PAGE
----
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Block of wood friction problem

  1. Oct 24, 2004 #1
    a 7 g bullet fires into a 1kg block of wood held in a vise, will penetrate the block a depth of 8.00 cm . this block of wood is placed on frictionless horizontal surface, and a 7.00 g bullet is fired from the gun into the block. to what depth will the bullet penetrate the block ?
    I bang my head in the wall, but I coudn't find a hint to solve this . Could you guy please give me a hint . Thank you
     
  2. jcsd
  3. Oct 25, 2004 #2

    arildno

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    a) Penetration depth is proportional to kinetic energy spent on penetration.
    Let us consider the case where a bullet penetrates a wall (i.e, the bullet doesn't cause the other object to move.)
    All the bullet's kinetic energy is used to deform the wall, and is subsequently removed from the system in the form of heat&sound (or remains as heightened temperature).
    In terms of the average force F acting on the bullet, we have:
    [tex]\frac{1}{2}mv_{0}^{2}=Fd[/tex]
    where the penetration depth d is seen to be proportional to the initial kinetic energy.

    b)In the case where the wooden block starts to move, only part of the system's (bullet+block) initial kinetic energy has been expended for penetration.
    Some remains as kinetic energy.
    Therefore, the new penetration depth is proportional to the difference between system's initial and final kinetic energies. To solve the problem, assume the proportionality constant to be the same.
     
  4. Oct 25, 2004 #3
    thank for your reply . So the above problem does not give me enough info to solve. Is it right? (because it does not give me V and F)
     
  5. Oct 25, 2004 #4

    arildno

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    Oh, yes it does!
    1) F is the proportionality constant that I said should be regarded as the same in both cases.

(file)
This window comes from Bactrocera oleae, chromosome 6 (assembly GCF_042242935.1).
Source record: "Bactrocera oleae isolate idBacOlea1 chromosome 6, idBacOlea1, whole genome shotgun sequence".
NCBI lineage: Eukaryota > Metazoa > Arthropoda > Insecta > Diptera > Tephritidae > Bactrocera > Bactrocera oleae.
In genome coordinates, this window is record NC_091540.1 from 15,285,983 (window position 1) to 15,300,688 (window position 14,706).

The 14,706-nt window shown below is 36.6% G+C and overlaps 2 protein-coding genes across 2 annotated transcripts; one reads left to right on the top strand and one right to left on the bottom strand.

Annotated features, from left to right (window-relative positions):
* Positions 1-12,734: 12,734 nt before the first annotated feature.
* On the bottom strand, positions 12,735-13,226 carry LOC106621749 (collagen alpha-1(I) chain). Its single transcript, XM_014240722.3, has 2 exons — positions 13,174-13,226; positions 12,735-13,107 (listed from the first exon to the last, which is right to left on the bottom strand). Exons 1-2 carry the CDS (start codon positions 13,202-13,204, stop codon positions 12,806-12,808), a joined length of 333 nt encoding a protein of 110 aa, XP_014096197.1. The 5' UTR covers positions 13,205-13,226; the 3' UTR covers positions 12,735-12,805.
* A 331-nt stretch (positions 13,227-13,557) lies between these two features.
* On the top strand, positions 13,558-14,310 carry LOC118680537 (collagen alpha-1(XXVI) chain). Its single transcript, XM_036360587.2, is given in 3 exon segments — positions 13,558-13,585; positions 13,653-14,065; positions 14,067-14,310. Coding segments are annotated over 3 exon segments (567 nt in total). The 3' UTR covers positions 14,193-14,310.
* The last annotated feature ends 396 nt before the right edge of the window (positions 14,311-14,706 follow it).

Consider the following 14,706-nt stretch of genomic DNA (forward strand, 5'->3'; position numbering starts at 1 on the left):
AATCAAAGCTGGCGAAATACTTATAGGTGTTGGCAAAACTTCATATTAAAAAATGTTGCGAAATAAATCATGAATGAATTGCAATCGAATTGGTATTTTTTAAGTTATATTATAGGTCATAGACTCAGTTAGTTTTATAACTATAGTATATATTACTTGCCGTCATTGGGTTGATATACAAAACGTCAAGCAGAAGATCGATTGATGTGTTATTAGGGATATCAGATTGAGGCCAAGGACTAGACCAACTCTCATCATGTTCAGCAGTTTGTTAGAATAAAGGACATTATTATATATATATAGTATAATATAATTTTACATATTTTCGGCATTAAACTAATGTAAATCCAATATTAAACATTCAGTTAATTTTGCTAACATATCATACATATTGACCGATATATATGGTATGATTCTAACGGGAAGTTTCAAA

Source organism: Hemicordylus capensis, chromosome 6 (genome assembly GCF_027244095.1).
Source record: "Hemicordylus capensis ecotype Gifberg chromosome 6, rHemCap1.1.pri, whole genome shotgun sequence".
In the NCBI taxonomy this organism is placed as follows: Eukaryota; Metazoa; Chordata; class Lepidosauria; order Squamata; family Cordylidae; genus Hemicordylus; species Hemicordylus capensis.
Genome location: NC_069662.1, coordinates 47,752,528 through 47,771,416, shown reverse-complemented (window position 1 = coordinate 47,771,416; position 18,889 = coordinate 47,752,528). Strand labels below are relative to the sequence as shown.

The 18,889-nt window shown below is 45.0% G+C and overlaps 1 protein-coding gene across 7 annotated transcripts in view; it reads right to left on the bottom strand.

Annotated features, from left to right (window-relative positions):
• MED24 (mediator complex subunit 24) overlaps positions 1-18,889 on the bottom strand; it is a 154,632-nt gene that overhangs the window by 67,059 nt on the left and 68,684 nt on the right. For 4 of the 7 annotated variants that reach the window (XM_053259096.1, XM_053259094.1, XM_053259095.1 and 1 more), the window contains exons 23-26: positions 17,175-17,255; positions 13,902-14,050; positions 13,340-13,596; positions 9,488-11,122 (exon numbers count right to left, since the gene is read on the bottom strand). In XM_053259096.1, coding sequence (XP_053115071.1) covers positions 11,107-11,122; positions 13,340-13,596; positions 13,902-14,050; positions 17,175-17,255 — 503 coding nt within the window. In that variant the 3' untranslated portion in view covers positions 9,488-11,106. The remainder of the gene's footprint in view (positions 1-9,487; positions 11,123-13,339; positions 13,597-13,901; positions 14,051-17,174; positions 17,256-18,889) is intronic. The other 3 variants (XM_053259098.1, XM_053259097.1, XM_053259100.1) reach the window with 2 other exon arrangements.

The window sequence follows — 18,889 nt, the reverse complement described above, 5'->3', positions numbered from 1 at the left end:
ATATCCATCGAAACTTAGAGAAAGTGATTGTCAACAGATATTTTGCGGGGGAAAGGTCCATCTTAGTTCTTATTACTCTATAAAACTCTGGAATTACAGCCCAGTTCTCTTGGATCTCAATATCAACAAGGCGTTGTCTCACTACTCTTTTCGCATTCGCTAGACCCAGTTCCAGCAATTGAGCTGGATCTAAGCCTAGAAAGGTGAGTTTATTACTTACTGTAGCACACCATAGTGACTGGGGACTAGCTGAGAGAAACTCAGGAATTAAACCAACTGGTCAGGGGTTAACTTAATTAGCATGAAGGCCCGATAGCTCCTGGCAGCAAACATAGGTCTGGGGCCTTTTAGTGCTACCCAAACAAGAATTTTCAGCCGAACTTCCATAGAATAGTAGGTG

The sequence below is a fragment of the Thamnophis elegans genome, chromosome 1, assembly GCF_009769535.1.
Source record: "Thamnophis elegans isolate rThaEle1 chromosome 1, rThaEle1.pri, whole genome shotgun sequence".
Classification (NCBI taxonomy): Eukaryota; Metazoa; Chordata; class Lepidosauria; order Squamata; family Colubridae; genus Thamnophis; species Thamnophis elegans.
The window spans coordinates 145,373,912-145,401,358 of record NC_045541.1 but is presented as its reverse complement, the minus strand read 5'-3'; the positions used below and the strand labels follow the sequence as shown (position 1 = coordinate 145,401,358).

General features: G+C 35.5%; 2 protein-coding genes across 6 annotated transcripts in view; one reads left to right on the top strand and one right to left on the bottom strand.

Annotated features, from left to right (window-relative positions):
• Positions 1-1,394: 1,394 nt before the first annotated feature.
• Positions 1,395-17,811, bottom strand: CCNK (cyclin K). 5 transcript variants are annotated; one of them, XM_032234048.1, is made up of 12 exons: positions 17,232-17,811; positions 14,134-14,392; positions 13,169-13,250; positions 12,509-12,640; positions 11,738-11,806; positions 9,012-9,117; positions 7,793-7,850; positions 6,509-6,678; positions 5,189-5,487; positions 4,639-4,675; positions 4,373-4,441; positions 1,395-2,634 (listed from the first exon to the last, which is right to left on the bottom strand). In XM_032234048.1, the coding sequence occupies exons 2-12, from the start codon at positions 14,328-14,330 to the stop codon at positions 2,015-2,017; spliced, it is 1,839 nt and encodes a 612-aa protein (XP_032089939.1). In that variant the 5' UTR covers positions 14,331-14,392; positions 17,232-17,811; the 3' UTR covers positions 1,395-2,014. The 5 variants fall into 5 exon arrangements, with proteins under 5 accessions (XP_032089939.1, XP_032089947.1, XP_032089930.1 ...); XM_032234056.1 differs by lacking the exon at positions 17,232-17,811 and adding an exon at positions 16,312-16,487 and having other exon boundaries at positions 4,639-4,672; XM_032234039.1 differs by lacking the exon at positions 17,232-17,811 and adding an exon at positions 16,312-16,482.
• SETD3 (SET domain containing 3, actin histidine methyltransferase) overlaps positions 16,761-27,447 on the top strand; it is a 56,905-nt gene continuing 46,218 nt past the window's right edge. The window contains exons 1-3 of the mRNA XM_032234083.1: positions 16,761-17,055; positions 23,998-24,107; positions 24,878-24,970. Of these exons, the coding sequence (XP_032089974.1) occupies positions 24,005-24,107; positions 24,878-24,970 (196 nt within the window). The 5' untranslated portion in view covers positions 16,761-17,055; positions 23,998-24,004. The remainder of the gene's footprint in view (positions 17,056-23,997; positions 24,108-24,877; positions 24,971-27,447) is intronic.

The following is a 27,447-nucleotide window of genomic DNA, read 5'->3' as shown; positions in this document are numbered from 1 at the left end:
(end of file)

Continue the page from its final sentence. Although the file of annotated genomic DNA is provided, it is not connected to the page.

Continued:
2)Initial velocity is NOT necessary, you may find the new penetration depth as a fraction of the old penetration depth:
    a) In the first case, we have:
    [tex]\frac{1}{2}m_{bull}v_{0}^{2}=Fd_{0}[/tex]
    ([tex]d_{0}=8cm[/tex])
    In the second case, you have the equation:
    [tex]\frac{1}{2}m_{bull}v_{0}^{2}-\frac{1}{2}(m_{bull}+M_{block})V^{2}=Fd_{new}[/tex]
    Dividing the first equation on the last, yields:
    [tex](1-\frac{m_{bull}+M_{block}}{m_{bull}}(\frac{V}{v_{0}})^{2})=\frac{d_{new}}{d_{0}}[/tex]
    Since you may express V in terms of [tex]v_{0}[/tex] by conservation of linear momentum, you get determinate solution.
     
    Last edited: Oct 25, 2004
  6. Nov 2, 2004 #5
    yes, but how do you solve for the V(bullet + Block) in terms of V(bullet)? :uhh:
     
  7. Nov 2, 2004 #6

    arildno

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    This is given by conservation of linear momentum:
    [tex]m_{bull}V(bull)=(m_{bull}+m_{block})V(bull+block)[/tex]
     
  8. Nov 2, 2004 #7

    Andrew Mason

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    This is correct, of course. But the problem does not require a detailed mathematical approach. We know that the energy of the block will be about .7 percent of the energy of the bullet (since the recoil speed of the block is 7/1007 of the bullet speed and the mass is 1007/7 of the original mass, the recoil energy is 7/1007 of the bullet energy). The rest is dissipated by the bullet in penetrating the block. So, the bullet will penetrate 7.94 cm. (99.3 percent of the original cm depth).

    AM
     
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